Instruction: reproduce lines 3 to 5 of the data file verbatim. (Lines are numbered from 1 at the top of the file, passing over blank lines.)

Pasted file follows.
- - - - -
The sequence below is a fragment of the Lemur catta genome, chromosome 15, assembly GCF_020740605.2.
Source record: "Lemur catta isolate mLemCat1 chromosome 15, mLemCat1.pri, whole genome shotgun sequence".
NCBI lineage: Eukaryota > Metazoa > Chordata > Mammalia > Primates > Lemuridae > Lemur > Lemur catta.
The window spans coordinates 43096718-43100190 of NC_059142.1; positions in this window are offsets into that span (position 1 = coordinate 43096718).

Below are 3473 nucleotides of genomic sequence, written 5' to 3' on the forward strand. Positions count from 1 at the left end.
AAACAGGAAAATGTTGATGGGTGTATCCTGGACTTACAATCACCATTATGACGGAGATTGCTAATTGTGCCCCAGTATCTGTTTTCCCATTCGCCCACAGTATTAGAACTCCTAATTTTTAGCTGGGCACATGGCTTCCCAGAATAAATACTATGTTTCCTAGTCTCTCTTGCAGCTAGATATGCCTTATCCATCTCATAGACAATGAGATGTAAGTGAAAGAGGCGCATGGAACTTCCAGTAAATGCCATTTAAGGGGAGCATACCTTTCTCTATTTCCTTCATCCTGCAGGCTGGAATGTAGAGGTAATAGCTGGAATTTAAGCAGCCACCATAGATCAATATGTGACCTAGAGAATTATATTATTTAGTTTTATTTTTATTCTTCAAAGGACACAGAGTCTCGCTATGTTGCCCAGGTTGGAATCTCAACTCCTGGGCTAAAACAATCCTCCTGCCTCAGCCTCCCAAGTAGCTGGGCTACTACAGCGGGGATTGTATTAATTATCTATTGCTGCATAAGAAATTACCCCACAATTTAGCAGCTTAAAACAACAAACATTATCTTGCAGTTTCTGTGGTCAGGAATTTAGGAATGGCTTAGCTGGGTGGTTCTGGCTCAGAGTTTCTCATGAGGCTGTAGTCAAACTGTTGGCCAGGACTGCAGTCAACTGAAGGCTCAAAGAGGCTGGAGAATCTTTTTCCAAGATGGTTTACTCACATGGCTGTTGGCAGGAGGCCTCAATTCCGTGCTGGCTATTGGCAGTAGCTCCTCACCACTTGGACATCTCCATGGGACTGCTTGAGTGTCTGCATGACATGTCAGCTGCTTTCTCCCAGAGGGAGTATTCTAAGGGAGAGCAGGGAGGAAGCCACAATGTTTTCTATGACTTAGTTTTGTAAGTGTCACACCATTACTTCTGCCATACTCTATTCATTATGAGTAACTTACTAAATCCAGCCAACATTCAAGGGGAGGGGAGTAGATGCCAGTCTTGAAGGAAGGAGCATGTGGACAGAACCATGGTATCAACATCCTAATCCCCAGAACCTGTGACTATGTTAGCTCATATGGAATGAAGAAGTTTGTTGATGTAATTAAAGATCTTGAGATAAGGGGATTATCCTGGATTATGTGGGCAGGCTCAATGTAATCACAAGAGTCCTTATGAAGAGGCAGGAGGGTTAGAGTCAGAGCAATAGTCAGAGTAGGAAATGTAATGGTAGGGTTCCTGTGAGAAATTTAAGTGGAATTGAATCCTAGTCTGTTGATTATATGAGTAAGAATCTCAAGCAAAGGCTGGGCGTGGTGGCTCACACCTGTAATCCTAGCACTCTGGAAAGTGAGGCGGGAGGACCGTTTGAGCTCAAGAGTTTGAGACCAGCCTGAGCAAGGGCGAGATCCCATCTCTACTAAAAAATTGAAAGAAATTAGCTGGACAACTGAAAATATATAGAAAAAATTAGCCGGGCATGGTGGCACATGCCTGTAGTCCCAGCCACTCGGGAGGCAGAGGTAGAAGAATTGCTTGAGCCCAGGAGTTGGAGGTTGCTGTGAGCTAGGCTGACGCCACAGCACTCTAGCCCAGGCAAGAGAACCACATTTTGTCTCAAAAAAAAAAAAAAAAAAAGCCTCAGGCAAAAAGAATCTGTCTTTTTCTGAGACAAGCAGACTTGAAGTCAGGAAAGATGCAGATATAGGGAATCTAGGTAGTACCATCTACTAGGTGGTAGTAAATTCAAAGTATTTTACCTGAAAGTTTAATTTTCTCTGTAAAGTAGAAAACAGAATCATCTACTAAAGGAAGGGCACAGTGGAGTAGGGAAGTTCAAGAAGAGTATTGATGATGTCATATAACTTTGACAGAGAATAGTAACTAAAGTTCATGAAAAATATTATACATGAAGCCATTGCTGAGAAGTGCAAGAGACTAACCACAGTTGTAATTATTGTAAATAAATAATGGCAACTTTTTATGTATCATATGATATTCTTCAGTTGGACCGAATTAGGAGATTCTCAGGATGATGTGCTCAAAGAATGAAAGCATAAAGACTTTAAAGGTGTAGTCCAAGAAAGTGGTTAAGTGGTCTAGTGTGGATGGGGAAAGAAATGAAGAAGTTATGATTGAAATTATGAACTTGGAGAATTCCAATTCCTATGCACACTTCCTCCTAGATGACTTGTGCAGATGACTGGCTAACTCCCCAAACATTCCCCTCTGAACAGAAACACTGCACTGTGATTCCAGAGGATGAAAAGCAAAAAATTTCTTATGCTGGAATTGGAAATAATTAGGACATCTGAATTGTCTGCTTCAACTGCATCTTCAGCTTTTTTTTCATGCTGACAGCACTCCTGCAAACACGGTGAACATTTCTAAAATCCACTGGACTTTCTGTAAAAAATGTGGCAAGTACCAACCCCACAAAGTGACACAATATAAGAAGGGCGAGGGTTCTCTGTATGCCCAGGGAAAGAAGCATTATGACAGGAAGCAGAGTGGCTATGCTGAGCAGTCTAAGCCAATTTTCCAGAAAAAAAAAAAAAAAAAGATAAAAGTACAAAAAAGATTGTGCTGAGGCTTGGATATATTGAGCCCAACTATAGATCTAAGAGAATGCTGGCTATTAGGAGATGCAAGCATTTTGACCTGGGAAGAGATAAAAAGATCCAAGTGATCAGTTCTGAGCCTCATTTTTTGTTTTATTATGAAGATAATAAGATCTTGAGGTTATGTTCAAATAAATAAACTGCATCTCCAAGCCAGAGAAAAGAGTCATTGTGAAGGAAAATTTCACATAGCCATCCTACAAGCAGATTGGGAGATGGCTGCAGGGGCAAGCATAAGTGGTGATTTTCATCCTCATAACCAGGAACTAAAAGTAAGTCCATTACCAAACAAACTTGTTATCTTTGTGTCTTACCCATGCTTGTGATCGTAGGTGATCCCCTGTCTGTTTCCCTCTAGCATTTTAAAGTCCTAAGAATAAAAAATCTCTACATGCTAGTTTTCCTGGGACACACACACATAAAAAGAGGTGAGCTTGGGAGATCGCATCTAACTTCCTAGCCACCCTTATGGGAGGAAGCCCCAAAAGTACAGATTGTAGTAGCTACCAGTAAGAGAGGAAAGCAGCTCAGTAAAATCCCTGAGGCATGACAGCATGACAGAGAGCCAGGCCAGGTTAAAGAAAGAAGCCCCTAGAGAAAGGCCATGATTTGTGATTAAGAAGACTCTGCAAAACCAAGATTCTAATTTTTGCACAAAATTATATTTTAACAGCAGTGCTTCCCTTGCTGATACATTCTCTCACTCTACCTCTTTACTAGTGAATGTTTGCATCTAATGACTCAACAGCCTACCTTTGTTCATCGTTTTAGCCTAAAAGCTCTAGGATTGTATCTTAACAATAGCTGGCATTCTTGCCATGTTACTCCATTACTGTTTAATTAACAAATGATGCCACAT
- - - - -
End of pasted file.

NCBI lineage: Eukaryota > Metazoa > Chordata > Mammalia > Primates > Lemuridae > Lemur > Lemur catta.
The window spans coordinates 43096718-43100190 of NC_059142.1; positions in this window are offsets into that span (position 1 = coordinate 43096718).

Below are 3473 nucleotides of genomic sequence, written 5' to 3' on the forward strand. Positions count from 1 at the left end.